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"Awen yn codi o'r cudd ac yn cydio'r cwbl"
- Waldo Williams
(Awen arising from hiding and everything binding)


Wye and Tarrenig - Confluence

I once knew someone whose mental map of the town he lived in was punctuated by pubs. Giving directions, he'd say something like 'Turn left at the King's Arms and carry on till you get to the Ship and Castle ….' That's certainly one way of visualising a territory. Travelling over longer distances most people rely on a representation of the road system to guide them, either as a printed road atlas (my preference) or increasingly now, such a road system contained digitally in a SatNav. But roads are superimposed on landscapes. What about the mental experience of moving across the contours of the land? I suppose this varies; some might notice the view, others listen to the radio or talk to a passenger while just concentrating on the road ahead and direction signs. I do these things, but part of me is also conscious of the rise and fall of the ground and of watersheds.

So for me journeys are also an experience of traversing river systems. In unfamiliar areas I watch for rivers, trying to notice their names and the areas of high ground around them bringing down streams to join the rivers. On familiar journeys I'm already acutely aware of where the rivers are. One journey I often make follows the upper course of the River Wye after it runs off the mountain of Pumlummon in Mid Wales. Initially I travel along the valley of the River Rheidol which has its source on the same mountain. Crossing a tributary of the Rheidol - the River Melindwr - the road begins to climb to high ground initially away from the river itself, but still within its catchment. Eventually the road crosses the Rheidol where it comes down off the mountain and runs along by the side of the River Castell as it flows towards the Rheidol.

Eventually the Rheidol catchment is left behind at the highest point of the road and almost immediately the road crosses one of the upper arms of the River Wye - the Tarrenig - which then runs alongside the road flowing away from the Rheidol catchment. A different watershed. Soon the other upper arm, the Wye itself, also runs under the road and the two streams become one. Sometimes I get out of the car here and walk the short distance to the confluence. One stream, which has been running more or less level for a while, is placid with a smooth surface, while the other still ripples after its downward rush.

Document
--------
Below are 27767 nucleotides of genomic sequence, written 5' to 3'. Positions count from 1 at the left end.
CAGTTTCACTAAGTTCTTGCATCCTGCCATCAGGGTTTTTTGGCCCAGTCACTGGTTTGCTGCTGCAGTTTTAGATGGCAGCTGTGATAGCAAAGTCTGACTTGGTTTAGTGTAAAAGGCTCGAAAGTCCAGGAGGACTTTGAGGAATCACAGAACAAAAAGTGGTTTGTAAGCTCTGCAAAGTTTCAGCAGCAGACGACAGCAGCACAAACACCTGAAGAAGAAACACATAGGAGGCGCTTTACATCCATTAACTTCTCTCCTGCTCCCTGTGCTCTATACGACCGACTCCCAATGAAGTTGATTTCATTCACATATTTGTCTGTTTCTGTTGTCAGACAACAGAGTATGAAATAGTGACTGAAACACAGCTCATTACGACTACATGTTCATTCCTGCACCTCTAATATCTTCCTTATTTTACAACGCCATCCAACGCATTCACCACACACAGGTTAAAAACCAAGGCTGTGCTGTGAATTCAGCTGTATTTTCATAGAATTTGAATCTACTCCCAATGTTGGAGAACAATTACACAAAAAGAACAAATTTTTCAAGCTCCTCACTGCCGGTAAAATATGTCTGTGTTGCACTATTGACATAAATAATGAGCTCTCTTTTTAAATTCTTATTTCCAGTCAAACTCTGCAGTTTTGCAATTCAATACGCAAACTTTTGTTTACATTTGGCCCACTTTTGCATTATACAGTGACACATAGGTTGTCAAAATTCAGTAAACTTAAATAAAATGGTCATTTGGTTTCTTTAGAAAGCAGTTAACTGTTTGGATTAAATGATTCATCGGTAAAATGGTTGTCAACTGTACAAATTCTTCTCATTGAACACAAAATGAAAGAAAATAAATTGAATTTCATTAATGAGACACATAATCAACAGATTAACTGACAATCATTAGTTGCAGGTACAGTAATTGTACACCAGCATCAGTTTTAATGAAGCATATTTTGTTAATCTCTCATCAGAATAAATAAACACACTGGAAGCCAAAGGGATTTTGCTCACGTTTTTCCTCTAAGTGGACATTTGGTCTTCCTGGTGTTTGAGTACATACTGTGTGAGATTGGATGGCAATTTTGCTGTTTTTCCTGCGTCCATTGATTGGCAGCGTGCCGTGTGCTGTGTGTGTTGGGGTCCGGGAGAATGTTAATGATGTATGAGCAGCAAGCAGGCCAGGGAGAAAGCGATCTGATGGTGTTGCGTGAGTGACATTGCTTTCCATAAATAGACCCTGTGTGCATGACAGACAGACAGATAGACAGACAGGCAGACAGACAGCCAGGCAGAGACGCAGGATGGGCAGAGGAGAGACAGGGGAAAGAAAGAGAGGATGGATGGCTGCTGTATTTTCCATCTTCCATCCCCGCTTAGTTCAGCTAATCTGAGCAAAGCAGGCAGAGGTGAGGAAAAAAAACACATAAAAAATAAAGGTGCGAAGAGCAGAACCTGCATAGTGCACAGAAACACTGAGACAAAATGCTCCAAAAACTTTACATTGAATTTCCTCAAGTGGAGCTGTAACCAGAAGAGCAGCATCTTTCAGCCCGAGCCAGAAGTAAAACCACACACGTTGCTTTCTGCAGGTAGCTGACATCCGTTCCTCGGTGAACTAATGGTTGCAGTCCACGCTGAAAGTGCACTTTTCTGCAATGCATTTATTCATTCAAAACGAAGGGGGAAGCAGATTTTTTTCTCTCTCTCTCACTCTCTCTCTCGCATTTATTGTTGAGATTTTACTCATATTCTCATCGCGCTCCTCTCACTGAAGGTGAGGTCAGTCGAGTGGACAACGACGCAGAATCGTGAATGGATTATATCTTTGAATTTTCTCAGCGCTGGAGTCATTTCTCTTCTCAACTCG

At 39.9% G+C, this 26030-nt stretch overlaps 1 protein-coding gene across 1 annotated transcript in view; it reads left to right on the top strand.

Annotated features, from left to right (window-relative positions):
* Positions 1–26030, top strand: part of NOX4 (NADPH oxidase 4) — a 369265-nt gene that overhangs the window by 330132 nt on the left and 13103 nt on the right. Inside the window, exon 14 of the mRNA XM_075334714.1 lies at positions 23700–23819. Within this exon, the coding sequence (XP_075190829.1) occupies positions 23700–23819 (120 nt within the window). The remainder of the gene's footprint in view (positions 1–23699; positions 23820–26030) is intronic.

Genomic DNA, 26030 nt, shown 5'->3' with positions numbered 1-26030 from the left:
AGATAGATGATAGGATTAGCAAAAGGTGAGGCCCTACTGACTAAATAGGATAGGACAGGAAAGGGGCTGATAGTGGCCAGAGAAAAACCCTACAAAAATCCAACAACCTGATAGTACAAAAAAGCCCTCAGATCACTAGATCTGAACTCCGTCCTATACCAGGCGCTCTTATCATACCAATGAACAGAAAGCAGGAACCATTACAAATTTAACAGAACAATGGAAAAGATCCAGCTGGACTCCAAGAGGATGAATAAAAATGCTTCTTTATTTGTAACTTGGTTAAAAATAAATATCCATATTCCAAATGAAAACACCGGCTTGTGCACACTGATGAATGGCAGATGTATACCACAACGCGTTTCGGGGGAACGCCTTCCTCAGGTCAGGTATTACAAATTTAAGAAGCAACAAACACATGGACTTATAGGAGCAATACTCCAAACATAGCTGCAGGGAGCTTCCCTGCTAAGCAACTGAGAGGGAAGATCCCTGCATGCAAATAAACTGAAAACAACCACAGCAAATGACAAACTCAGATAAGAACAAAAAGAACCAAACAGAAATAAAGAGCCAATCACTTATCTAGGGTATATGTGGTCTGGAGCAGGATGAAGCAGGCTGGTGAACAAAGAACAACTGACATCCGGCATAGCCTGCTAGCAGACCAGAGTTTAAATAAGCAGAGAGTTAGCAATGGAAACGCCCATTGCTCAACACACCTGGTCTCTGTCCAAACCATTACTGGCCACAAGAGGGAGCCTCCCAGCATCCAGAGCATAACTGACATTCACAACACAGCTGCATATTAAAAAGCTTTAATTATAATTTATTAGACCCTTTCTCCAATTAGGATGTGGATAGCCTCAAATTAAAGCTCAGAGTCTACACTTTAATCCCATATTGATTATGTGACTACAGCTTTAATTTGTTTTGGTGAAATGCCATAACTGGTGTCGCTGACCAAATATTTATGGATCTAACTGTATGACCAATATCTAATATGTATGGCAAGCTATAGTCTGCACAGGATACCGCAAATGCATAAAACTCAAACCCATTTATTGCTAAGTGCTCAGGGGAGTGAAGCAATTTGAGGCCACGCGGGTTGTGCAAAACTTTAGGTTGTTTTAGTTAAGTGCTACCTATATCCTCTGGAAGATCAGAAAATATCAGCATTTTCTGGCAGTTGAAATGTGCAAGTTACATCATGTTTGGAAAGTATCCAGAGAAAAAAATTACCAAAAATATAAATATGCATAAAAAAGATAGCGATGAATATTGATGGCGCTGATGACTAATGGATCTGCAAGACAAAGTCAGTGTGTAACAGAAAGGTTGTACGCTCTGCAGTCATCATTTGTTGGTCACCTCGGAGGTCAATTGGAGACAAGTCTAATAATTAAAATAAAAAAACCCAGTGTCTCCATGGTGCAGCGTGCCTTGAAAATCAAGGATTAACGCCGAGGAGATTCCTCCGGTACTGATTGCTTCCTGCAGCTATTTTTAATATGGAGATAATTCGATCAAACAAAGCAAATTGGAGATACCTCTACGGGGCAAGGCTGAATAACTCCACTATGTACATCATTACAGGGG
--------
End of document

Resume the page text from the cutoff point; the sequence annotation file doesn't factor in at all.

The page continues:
The Wye then winds down its upper valley with the road running just above it. Another place I often stop is a convenient lay-by from which a path leads down into a gorge with a footbridge across the river and a mossy oakwood covering the far slope. It's an atmospheric spot, spoilt only by an over-large blue sign which designates an allowed launching place for kayaks onto the river, though I've never seen any. Downstream the River Marteg can be seen from the footbridge rushing into the Wye from the Gilfach nature reserve.

From here the river continues alongside the road to Rhaeadr Gwy - or simply 'Rhayader' in English, the Welsh name indicating that here a waterfall brings the river out of its series of gorges to a wider, shallower flow across a broader valley. Soon the River Elan joins it, a confluence beneath ancient woodland some way from the road. But soon the road meets the river again and then crosses it in the town of Builth Wells (Llanfair ym Muallt) and then runs along the other side of the wide stony flow for a further stretch until there is a parting of the ways. One road continues to follow the Wye to the book town of Hay from where it flows out of Wales towards Hereford. The other turns towards the town of Brecon (Aberhonddu) where the River Honddu flows into the River Usk and the streams are now running off a different watershed heading south.

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